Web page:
The result?

  • 60% to 90% fewer software defects according to an IBM/Microsoft study. That could make the head of your department giggle for the first time in months.
  • More confidence that code changes can be made swiftly and effectively without the recurring nightmare of current functionality heading south of the border.
  • Useful, functional specifications available to be executed by new team members. Now you aren’t the only cog in the software machine who understands how to make this particular hunk of code sing and dance.

Skip any of the steps in test-driven development – and you’re just blindly blazing new trails in the land of insane software development. Instead – make an investment in your sanity.

Agile Learning Labs presents “Test Driven Development in C#” on September 26-28 in Redwood City. Led by TDD-evangelist Rob Myers, this hands-on course delves into the techniques of fearless test-driven development – including test-first, refactoring, mock objects, and more. You won’t be talking about coding – you’ll be working in pairs to produce code using test-driven development techniques. After this class – you’ll be ready to tackle your “real life” software insanity head-on.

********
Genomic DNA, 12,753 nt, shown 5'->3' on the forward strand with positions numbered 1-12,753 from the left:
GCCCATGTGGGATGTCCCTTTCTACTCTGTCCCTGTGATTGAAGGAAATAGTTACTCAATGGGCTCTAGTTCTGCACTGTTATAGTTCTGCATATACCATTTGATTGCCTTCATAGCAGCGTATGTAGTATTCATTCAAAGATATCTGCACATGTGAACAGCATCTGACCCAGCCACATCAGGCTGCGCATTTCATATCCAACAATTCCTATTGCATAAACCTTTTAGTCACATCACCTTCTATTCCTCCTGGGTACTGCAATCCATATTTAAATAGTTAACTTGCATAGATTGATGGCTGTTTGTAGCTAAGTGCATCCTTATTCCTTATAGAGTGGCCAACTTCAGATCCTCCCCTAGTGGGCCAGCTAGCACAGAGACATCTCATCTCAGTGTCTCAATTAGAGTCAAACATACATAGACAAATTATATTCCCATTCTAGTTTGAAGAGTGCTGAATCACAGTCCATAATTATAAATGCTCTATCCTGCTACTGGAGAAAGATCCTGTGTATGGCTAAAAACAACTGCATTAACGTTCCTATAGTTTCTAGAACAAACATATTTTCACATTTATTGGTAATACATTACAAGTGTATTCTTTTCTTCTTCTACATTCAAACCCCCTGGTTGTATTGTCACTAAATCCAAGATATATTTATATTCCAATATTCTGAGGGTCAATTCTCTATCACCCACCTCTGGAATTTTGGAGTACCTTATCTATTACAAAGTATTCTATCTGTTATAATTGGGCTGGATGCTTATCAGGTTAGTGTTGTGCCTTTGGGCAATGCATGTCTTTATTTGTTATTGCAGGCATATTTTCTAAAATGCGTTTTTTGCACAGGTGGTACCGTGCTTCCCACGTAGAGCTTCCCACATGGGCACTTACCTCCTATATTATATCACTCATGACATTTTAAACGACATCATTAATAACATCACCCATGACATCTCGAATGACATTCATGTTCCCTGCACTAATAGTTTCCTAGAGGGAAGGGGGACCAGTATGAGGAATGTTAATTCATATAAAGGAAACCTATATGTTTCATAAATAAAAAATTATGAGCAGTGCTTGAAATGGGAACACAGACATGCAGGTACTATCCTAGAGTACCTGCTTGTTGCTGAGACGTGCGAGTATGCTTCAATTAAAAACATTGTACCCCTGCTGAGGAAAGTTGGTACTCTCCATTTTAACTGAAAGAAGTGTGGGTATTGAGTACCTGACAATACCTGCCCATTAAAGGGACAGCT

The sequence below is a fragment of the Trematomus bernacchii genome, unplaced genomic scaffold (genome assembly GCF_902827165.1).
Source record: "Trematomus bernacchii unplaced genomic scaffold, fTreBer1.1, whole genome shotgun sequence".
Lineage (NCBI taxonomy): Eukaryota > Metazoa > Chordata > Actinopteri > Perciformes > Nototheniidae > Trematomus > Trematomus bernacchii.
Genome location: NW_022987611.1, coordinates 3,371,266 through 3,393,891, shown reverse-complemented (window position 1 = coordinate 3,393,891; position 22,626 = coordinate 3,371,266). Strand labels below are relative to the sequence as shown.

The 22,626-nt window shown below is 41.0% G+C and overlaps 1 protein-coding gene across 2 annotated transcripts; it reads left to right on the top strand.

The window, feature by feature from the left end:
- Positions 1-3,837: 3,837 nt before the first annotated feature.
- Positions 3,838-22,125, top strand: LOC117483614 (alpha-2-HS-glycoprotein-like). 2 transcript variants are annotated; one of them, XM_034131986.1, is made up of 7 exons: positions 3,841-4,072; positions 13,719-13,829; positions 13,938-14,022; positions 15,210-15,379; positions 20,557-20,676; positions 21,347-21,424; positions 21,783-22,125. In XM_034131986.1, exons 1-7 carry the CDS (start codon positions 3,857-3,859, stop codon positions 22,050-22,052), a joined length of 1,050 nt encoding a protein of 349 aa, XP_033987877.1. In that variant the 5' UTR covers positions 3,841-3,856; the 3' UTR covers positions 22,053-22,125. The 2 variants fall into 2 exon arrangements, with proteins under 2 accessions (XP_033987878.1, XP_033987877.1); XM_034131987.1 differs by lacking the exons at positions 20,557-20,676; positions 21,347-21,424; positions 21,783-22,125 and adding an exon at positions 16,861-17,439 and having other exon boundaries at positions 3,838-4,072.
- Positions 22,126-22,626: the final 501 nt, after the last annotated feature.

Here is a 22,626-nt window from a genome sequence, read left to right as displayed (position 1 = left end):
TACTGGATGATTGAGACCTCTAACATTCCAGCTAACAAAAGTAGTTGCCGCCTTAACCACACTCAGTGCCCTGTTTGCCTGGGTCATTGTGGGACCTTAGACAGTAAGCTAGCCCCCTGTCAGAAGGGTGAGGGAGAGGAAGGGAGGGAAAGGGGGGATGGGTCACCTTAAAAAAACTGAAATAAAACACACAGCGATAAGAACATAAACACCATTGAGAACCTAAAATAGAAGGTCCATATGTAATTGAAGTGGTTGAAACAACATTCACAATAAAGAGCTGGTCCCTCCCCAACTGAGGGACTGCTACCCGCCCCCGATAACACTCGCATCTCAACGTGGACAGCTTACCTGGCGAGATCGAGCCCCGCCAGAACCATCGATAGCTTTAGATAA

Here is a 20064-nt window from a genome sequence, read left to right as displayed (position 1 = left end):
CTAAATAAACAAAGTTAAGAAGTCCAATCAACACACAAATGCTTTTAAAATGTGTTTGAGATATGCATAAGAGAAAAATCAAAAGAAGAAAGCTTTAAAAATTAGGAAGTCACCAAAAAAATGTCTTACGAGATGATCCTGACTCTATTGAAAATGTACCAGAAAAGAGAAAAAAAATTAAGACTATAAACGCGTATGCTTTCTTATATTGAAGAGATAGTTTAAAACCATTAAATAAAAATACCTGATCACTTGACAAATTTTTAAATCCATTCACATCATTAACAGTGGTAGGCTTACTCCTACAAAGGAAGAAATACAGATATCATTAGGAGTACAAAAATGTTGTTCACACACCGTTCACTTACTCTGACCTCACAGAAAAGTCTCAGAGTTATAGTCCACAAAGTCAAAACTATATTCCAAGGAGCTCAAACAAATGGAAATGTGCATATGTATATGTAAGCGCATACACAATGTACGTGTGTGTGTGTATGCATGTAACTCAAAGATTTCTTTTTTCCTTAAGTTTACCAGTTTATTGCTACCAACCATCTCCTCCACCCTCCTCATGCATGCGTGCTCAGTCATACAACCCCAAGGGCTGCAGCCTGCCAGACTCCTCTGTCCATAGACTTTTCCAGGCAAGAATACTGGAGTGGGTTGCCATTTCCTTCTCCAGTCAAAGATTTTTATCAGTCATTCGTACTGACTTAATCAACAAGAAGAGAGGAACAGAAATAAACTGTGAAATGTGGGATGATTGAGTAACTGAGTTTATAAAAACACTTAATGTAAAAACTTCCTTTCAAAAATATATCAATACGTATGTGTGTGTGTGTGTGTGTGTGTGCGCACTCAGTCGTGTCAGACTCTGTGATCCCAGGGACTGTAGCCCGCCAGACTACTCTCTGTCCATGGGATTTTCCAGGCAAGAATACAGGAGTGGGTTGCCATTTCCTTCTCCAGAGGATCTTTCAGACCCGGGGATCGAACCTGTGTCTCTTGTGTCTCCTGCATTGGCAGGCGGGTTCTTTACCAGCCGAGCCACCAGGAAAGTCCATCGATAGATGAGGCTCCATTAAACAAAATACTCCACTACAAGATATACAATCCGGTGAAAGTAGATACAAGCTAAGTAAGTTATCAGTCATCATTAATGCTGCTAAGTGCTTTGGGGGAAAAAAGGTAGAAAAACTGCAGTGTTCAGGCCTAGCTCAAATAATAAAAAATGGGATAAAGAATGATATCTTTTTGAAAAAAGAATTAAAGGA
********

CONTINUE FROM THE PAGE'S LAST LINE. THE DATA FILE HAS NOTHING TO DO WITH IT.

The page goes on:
Not fluent in C#? Never fear. Rob promises a multi-lingual approach to the class. Get your C# on – or bring a little Java on the side. Whatever the language – this course will set you on a new course towards software sanity using test-driven development.

Early bird pricing for the Test Driven Development class ends September 12. Use code ‘StoptheInsanity’ to save an extra $300 on your registration. Register today!

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What exactly is agile design? Or better yet, what could it be?

Chris just published an article on InfoQ called Refactoring is Not A Substitute for Design about the debate over what role design plays in agile development. The worry is that agile processes shortchange the very principles of good design, because so much of agile happens at the granular level while design is seen as a macro-level activity. But is that the case? Here is the bit that I consider Chris' main point: Big Design Up Front is not design; it is just one way to accomplish design.